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240 Volt Wiring

Discussion in 'Construction' started by Marshy, Feb 25, 2019.

  1. Marshy

    Marshy WFO Cutting

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    I installed a 30A receptacle in my garage to run a compressor that needed 240 volt supply. I use a 3 prong receptical, L6-30. I ran a 10 gauge 2 wire to it and used the bare ground on the third leg of the receptical.

    I will check the compressor to see if it is a two or three wire on the male plug.

    My question is, should I have used a 10 gauge 3 wire between my beaker box to receptical and land the green lead on the third leg and not use the bare ground?

    Reason I ask is, I'm currently making a pig tail drop cord to double use for a future welder and as back feed from a generator (220V). I got a good deal on a 10 gauge 4 wire and so the drop cord will use black/white and the shielded green as the ground. This made me wonder if my 2 wire from box to receptical should have been a 3 wire with shielded ground...
     
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  2. Moparmyway

    Moparmyway Its just a saw

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    Residential wiring, if your local codes allow (what I’m assuming is Romex) you to use an uninsulated ground, then you’re fine.

    Commercially, all conductors must be insulated, including the ground.

    Realistically, you’ll be fine so long as you were carefull about keeping the bare wire away from touching/pinching the insulated conductors and the receptacles terminals
     
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  3. Marshy

    Marshy WFO Cutting

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    Yes, I used Romex. Standard residential wiring.

    Considering I want to run a 240V welder, should I have used a 4 wire plug? I'll probably have a mig and or stick.
     
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  4. huskihl

    huskihl Sausage Fingers Forever

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    I believe my miller 200 only has 3 prongs
     
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  5. RI Chevy

    RI Chevy DollyKitaStihlvarna Runner

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    How far of a distance is it Wade from your panel to the outlet?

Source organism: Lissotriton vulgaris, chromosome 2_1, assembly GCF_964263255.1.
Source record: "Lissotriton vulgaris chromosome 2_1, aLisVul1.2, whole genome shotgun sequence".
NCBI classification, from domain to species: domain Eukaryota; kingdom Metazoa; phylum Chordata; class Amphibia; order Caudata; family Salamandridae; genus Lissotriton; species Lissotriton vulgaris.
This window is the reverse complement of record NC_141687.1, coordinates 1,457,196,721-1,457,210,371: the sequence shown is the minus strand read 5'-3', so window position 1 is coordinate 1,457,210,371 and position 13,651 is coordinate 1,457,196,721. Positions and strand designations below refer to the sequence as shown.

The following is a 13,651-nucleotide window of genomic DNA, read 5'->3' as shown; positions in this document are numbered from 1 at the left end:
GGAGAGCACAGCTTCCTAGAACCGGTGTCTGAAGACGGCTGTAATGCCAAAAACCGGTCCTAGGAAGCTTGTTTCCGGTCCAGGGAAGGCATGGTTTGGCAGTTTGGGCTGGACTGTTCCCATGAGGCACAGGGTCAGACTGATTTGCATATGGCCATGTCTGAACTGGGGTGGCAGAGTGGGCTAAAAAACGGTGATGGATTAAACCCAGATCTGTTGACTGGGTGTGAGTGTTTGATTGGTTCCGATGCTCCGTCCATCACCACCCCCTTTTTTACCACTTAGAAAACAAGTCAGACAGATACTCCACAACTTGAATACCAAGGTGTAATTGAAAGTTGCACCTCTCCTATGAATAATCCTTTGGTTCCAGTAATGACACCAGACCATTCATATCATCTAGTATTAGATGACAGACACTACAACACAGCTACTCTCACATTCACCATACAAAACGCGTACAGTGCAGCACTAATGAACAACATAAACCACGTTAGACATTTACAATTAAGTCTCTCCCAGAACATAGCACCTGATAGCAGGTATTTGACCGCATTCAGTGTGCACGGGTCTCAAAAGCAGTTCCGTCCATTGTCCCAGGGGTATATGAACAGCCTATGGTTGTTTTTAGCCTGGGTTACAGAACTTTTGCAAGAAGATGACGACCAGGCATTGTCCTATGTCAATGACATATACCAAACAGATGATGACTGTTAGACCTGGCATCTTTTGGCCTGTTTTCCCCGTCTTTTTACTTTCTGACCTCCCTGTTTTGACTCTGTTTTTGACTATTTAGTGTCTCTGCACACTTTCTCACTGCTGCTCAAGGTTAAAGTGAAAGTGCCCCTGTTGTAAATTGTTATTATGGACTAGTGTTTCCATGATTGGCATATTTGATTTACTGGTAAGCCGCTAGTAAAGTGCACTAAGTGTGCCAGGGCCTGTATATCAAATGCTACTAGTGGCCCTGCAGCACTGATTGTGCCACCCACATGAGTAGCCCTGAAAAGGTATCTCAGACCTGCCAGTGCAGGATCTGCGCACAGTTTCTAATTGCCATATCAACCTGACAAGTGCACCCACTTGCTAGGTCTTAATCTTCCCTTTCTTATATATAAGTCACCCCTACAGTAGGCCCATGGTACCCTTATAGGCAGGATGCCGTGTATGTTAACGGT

6. JohnnyBlade

    JohnnyBlade JUST GONNA SEND IT

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    For ur A/C it will work.
    For ur welder it will work as long as it doesnt require a neutral for like a digital display or something.
    Backfeeding from a generator it will not work.
    U will need an insulated neutral wire.
    4 wires. 2 hots, 1 neutral, 1 ground.
     
  7. Marshy

    Marshy WFO Cutting

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    Not far, the receptical is within 2 ft horizontally but I ran the wire up to the crawlspace and over to the wall stud and back down. Wouldn't hurt much if I had to put a 3 wire in. My biggest goal is generator back feed.

    I'm not sure that is the case. My generator has this type of receptacle.
    20190225_224622.jpg
     
    Last edited: Feb 25, 2019
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  8. Marshy

    Marshy WFO Cutting

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    Dont take this the wrong way. What you just described is a 3 wire because 3 leads are insulated. The uninsulated ground is not counted... I think that is standard nomenclature. I'm not an electrician though.

    Please let me know what you think. I'm trying to learn.
     
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  9. JohnnyBlade

    JohnnyBlade JUST GONNA SEND IT

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    Hmmmm. Kinda weird having 2 hots and a ground like that on the generator. I was thinking more of a 4 wire twist lock plug..... IMG_5463.GIF